Pinochet in the Dock
Jude Wanniski
October 27, 1998


Memo To:Tim Golden, New York Times
From: Jude Wanniski
Re: Messing up Chile

Congratulations on your Sunday "Week in Review" report on the problems created when the British government arrested Chile's former military dictator, Augusto Pinochet, on human rights charges filed by a Spanish judge. If your newspaper's editorial page editors had taken the trouble to ask the questions you asked in assembling your report, I'd like to think they would not have been so glib in cheering Tony Blair for having grabbed the 82-year-old general while he was in London for medical treatment. The Wall Street Journal took the occasion to complain that a right-wing dictator should not be treated this way if Cuba's Fidel Castro gets to pop in and out of London at will. Although it makes sense, this is not really a satisfying argument either. The quote you got from Genaro Arriagada, the prominent academic who had been a leading critic of Pinochet in his dictator years between 1973 and 1988, is the heart of the problem: "Part of the achievement of our transition back to democracy has been to take all of the demons of this history and put them into some kind of closet. This case brings them all back out again. What right does some Spanish judge have to do that?"

A few years ago, I had a long talk about the "closet" with John Biehl, when he still was Chile's ambassador to Washington. (He's now in the government.) Biehl told me then how the nation had made a cultural decision to stop talking about the fratricide that took place following the overthrow and assassination of Salvadore Allende, the communist president who had run the economy into the ground. So many people on both sides of the argument had been murdered by left-wing and right-wing vigilantes that civil discourse had become impossible. Every political gathering disintegrated into back-and-forth angry recriminations. The people as a body practically woke up one day and decided not to talk about the past anymore, but to concentrate on the future. This was not like our Civil War, where northerners and southerners remained geographically separated in the democratic union. In Chile, there were families who suspected other families in the same neighborhoods of Santiago of having participated in the killings.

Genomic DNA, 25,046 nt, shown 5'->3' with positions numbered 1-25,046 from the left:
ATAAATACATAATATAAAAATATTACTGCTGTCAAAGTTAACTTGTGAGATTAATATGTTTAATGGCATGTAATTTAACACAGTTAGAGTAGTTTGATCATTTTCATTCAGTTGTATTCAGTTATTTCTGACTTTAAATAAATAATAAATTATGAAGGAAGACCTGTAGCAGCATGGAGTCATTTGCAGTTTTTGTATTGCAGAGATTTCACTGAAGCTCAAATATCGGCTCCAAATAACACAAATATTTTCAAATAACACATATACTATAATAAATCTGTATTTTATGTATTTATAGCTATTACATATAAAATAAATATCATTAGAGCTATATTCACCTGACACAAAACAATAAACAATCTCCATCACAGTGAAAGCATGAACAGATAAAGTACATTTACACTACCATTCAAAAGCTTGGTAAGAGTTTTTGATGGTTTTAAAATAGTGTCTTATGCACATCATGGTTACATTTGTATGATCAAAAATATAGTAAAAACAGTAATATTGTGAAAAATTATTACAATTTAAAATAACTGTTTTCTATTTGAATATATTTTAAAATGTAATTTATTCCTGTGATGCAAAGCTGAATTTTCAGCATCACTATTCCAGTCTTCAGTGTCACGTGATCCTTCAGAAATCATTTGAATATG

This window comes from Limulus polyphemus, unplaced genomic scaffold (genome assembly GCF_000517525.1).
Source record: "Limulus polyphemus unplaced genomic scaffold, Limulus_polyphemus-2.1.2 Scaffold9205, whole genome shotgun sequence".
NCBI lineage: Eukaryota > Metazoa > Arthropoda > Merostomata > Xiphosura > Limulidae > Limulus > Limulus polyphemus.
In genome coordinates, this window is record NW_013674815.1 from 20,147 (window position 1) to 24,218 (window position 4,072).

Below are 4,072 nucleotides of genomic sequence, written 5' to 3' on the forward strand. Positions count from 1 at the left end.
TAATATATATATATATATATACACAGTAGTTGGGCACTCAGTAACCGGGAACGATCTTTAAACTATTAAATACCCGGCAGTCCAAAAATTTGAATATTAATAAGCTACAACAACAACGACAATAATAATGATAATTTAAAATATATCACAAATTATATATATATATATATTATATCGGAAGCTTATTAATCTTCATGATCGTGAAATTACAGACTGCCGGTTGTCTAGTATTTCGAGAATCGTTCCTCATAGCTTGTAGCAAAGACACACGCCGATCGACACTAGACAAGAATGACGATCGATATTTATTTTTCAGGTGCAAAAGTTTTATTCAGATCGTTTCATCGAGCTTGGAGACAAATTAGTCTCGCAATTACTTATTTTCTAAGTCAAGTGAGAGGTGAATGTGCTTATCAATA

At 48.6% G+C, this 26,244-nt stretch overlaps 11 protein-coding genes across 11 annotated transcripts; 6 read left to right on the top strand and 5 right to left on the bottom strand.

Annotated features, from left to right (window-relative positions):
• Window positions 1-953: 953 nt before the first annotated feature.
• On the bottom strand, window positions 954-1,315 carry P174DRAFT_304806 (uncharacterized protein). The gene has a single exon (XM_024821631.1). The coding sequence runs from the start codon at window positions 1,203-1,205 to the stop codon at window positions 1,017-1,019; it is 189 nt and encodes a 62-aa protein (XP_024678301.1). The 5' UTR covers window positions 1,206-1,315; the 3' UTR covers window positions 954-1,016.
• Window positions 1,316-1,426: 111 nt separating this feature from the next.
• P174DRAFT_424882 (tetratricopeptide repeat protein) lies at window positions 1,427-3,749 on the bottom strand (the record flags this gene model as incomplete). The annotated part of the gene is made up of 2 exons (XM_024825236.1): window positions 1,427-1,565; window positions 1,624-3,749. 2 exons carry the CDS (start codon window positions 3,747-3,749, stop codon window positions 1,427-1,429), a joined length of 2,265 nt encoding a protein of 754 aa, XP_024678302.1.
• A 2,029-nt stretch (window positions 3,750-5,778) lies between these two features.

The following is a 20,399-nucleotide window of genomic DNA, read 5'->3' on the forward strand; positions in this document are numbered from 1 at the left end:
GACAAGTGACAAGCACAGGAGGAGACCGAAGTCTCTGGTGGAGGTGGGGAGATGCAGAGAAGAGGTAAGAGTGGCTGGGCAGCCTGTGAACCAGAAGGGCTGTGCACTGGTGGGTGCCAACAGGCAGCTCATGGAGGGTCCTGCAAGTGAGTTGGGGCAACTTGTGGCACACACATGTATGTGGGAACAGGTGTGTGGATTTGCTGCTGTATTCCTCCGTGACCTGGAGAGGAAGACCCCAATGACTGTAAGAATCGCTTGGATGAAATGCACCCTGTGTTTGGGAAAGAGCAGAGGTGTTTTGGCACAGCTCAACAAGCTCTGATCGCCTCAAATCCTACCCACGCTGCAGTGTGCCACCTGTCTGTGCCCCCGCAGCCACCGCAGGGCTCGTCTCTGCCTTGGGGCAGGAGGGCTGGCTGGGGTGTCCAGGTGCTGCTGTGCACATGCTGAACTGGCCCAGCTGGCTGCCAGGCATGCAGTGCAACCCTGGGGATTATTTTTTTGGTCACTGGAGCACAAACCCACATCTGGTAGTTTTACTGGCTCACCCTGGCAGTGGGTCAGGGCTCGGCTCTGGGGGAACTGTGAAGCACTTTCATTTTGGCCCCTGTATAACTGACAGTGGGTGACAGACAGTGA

Pinochet became a hated figure among liberals throughout the West,  because he represented the conservative faction that had ended Chile's experiment with democratic communism. I was on the editorial page of the WSJournal at the time, and remember how angry the Times editorial page was even back then, furious that Chile's economy steadily improved under Pinochet. The cheers that came from its editorial two weeks ago were a faint echo of the ideological demons Chile was producing at its peak. Remember, in 1973, it was still not clear that the United States would win the Cold War. Indeed, we were in the process of losing the Vietnam war in 1973 and serious American intellectuals actually were complaining that our democracy was a burden to us.

We already can see in Chile how easily the national accord can unravel. With liberal governments in power all over Europe and a Democrat in the White House, how easy it would be to open up all kinds of scabs of the Cold War. We have to hope that the Labor Government's Home Secretary, Jack Straw, lets Pinochet go home. Or we will see conservatives making sure scores are settled when they come back in power.